Provision of pharmaceutical care and public health services in an ambulatory elderly population
Background: The general aim of this study was to determine an elderly population’s expectations and experiences of pharmaceutical care (PC) and public health services (PHS). The study emphasises the important role that the pharmacist should play as part of a healthcare team. It is the pharmacist’s responsibility to promote pharmaceutical services such as PC and PHS as members of the public are often not aware of the provision of these services. A literature review and empirical investigation were conducted. The literature review entailed an overview of the provision of PC and PHS to the ambulatory elderly. The role of the pharmacist in the provision of PC and PHS was also determined. Possible barriers to and benefits of PC were also identified. Method: The empirical study utilised a quantitative, cross-sectional descriptive method that employed a structured questionnaire to obtain data. The target population consisted of 150 active members of the CBCSS and the study population was 40 participants (a response rate of 26.7%), aged 60 years and older. An all-inclusive sample population was used, which meant that all members of the CBCSS centre who were willing to partake in the study were included. In order to determine the expectations and experiences of the elderly participants, a five-point Likert scale was used, (1) being “strongly disagree" and (5) being “strongly agree". Data were captured using Excel® and analysed using IBM SPSS Statistics for Windows, version 25.0. Variables were measured using descriptive statistics such as frequency, percentage, mean and standard deviation. All statistical significance was considered with a two-sided probability of p ≤ 0.05. The practical significance of results was calculated when the p-value was statistically significant (i.e. p ≤ 0.05). A dependent t-test was used to ascertain the difference between experience and expectation. The practical significance of the results was determined using Cohen’s d-value (with d ? 0.8 defined as a large effect with practical significance). Lastly, reliability was determined using Cronbach’s alpha with a reliable coefficient of 0.07 and higher. Results: The results of the study were presented in the form of two manuscripts. Manuscript One addressed the elderly population’s expectations and experiences of the provision of PC. A statistically significant difference was found between the population’s expectations and experiences. All three phases of PC, namely the assessment, care plan and follow-up phases, were examined. In this study, the results revealed that the elderly population expected to receive PC services when visiting the pharmacy, but this expectation was not necessarily met. Possible shortcomings of PC were also identified. Most of the participants indicated that their pharmacist neglected to contact other health professionals (d = 0.89) and identified incorrect medicine dosage(s) (d = 0.89) during the assessment phase. Participants mostly disagreed with the statement that the pharmacist provided goal criteria for their treatment (d = 0.92). Overall, participants were not aware nor expected the services provided during the follow-up phase. Manuscript Two dealt with the provision of PC and PHS. This manuscript also investigated the use of CBCSS by the relevant elderly population. Current chronic conditions prevalent in this elderly population were identified, the majority (90.0%) of the elderly suffering from chronic diseases. Overall, most participants (47.5%) still perceived their health as “very good". Results furthermore showed that patients were generally satisfied with their visit to the pharmacy and that most agreed that the pharmacist was a reliable source of general drug information (4.83?0.39) and information on clinical drug use (4.53?0.88). It was established that only a small number of participants made use of the full spectrum of services offered by their local pharmacy or CBCSS centre. Most of the participants (47.5%) made use of the pharmacy’s immunisation services [yearly (47.5%)] and many also used foot care services (47.5%) [monthly (42.5%)] and blood pressure monitoring services (47.5%) [monthly (42.5%)] at the CBCSS centre. The CBCSS centre also provided some activities for the elderly that were divided into three subsections for the purposes of the study, namely physical, social and cultural activities. Most of the members indicated that they participated in pilates (17.5%), Trimgym (12.5%), the Mooirivier Singing Group (15.0%) and art activities (12.5%) on a weekly basis. Conclusion: In conclusion, this study indicates that participants were generally not aware of the full spectrum of services and/or activities provided by the pharmacy and CBCSS centre, therefore only a few of them made use of these services and participated in the activities on offer. Therefore, pharmacists need to focus on promoting these services to the public, especially to vulnerable groups such as the elderly. Participants also indicated that their expectations of the provision of PC were not met. It is vital that pharmacists change their attitudes toward the provision of PC and services other than the mere dispensing of medicine. Pharmacists are in a position to provide the best possible care such as identifying and monitoring health needs to improve health-related quality of life in elderly individuals. Recommendations for future studies were made.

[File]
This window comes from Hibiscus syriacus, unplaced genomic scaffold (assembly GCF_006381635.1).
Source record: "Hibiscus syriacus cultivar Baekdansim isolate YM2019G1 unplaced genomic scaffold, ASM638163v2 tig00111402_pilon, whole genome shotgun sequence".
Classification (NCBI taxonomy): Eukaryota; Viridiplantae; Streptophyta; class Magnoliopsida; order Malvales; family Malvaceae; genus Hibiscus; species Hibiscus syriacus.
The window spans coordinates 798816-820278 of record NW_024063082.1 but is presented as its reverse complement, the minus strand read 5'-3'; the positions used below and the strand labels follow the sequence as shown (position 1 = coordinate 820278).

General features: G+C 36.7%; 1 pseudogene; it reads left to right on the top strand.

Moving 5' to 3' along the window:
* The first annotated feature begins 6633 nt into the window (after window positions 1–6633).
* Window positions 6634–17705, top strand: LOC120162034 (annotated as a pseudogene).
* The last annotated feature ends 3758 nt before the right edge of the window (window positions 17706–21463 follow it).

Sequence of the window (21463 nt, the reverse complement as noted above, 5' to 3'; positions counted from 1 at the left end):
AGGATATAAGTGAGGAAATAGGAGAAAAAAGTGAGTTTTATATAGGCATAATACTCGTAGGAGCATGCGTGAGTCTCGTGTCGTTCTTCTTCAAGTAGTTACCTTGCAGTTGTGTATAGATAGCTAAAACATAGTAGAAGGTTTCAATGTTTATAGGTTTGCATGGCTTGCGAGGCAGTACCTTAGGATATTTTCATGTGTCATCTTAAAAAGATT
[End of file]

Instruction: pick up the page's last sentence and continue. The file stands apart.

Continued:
- Health Sciences